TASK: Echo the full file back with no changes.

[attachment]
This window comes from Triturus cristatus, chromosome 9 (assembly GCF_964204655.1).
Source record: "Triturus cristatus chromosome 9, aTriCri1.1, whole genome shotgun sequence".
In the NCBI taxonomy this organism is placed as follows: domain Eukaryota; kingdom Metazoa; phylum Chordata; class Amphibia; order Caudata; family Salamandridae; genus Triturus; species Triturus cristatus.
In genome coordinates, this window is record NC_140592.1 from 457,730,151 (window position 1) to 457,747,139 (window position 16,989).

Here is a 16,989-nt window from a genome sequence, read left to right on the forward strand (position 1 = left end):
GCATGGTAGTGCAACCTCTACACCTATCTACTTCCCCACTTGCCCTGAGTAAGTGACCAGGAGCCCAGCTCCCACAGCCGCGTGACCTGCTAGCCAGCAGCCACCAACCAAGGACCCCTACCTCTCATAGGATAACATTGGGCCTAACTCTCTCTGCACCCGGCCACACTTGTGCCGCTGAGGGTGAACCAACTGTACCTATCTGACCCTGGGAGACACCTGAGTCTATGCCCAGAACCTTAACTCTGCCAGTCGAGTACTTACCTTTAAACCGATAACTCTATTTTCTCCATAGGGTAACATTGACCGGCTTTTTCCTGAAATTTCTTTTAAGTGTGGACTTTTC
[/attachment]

This window comes from Triturus cristatus, chromosome 9 (assembly GCF_964204655.1).
Source record: "Triturus cristatus chromosome 9, aTriCri1.1, whole genome shotgun sequence".
In the NCBI taxonomy this organism is placed as follows: domain Eukaryota; kingdom Metazoa; phylum Chordata; class Amphibia; order Caudata; family Salamandridae; genus Triturus; species Triturus cristatus.
In genome coordinates, this window is record NC_140592.1 from 457,730,151 (window position 1) to 457,747,139 (window position 16,989).

Here is a 16,989-nt window from a genome sequence, read left to right on the forward strand (position 1 = left end):
GCATGGTAGTGCAACCTCTACACCTATCTACTTCCCCACTTGCCCTGAGTAAGTGACCAGGAGCCCAGCTCCCACAGCCGCGTGACCTGCTAGCCAGCAGCCACCAACCAAGGACCCCTACCTCTCATAGGATAACATTGGGCCTAACTCTCTCTGCACCCGGCCACACTTGTGCCGCTGAGGGTGAACCAACTGTACCTATCTGACCCTGGGAGACACCTGAGTCTATGCCCAGAACCTTAACTCTGCCAGTCGAGTACTTACCTTTAAACCGATAACTCTATTTTCTCCATAGGGTAACATTGACCGGCTTTTTCCTGAAATTTCTTTTAAGTGTGGACTTTTC